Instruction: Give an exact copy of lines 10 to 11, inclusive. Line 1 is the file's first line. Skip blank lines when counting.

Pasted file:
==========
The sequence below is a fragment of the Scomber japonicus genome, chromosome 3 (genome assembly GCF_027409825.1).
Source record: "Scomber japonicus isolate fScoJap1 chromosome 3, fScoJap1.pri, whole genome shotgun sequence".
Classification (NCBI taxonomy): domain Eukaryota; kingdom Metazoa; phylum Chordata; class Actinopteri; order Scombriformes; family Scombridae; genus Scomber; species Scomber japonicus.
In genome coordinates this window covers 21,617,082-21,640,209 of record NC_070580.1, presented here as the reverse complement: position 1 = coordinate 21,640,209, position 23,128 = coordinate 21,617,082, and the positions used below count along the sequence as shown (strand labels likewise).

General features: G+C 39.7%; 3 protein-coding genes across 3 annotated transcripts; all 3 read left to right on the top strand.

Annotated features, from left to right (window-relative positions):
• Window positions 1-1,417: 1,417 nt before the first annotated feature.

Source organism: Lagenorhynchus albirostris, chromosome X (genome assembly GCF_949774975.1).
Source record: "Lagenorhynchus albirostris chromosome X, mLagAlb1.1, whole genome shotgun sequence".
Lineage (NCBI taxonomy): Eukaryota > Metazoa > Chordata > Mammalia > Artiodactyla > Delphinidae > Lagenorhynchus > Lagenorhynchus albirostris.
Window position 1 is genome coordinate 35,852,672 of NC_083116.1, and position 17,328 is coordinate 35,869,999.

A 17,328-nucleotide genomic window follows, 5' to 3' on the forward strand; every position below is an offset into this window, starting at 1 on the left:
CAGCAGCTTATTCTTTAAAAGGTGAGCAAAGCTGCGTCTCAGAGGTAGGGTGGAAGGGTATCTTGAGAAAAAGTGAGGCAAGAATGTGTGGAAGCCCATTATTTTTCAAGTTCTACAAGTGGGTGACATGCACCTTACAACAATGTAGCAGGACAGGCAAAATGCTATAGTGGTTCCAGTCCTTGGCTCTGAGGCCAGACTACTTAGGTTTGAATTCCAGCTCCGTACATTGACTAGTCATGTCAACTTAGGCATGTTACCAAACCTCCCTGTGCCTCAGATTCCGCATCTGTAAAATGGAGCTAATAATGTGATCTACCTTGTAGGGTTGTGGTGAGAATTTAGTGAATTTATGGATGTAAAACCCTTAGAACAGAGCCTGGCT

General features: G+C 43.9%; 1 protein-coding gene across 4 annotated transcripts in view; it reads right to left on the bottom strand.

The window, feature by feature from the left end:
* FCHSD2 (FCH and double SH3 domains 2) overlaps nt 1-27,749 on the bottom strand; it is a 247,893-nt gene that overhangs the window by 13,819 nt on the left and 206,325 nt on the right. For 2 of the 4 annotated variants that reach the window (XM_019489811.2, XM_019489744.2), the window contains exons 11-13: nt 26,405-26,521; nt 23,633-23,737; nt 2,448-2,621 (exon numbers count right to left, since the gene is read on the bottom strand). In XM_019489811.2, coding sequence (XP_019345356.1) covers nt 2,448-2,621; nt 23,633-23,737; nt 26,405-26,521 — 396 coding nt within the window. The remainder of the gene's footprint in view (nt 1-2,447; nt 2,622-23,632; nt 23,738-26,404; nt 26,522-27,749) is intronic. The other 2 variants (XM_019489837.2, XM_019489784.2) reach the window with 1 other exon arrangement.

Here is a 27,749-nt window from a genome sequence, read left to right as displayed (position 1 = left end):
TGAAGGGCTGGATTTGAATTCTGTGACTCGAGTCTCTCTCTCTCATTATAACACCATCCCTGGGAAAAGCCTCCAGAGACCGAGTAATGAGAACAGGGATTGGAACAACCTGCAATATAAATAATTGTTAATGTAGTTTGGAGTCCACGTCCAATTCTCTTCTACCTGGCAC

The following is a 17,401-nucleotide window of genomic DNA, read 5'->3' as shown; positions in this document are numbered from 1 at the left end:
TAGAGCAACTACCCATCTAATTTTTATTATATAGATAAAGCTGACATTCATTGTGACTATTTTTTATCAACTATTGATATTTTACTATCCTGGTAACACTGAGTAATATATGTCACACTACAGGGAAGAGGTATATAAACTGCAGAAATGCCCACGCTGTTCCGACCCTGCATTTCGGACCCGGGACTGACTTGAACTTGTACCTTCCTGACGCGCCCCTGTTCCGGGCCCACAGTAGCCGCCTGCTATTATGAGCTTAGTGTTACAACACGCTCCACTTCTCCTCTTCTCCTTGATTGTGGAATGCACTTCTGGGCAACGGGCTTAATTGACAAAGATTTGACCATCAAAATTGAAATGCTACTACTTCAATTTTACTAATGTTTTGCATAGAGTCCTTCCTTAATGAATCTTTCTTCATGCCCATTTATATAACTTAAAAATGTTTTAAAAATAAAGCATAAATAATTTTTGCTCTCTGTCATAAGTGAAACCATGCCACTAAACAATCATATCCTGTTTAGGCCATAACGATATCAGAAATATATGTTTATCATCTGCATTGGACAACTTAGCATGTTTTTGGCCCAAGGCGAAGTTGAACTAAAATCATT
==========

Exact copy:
Lineage (NCBI taxonomy): Eukaryota > Metazoa > Chordata > Mammalia > Artiodactyla > Delphinidae > Lagenorhynchus > Lagenorhynchus albirostris.
Window position 1 is genome coordinate 35,852,672 of NC_083116.1, and position 17,328 is coordinate 35,869,999.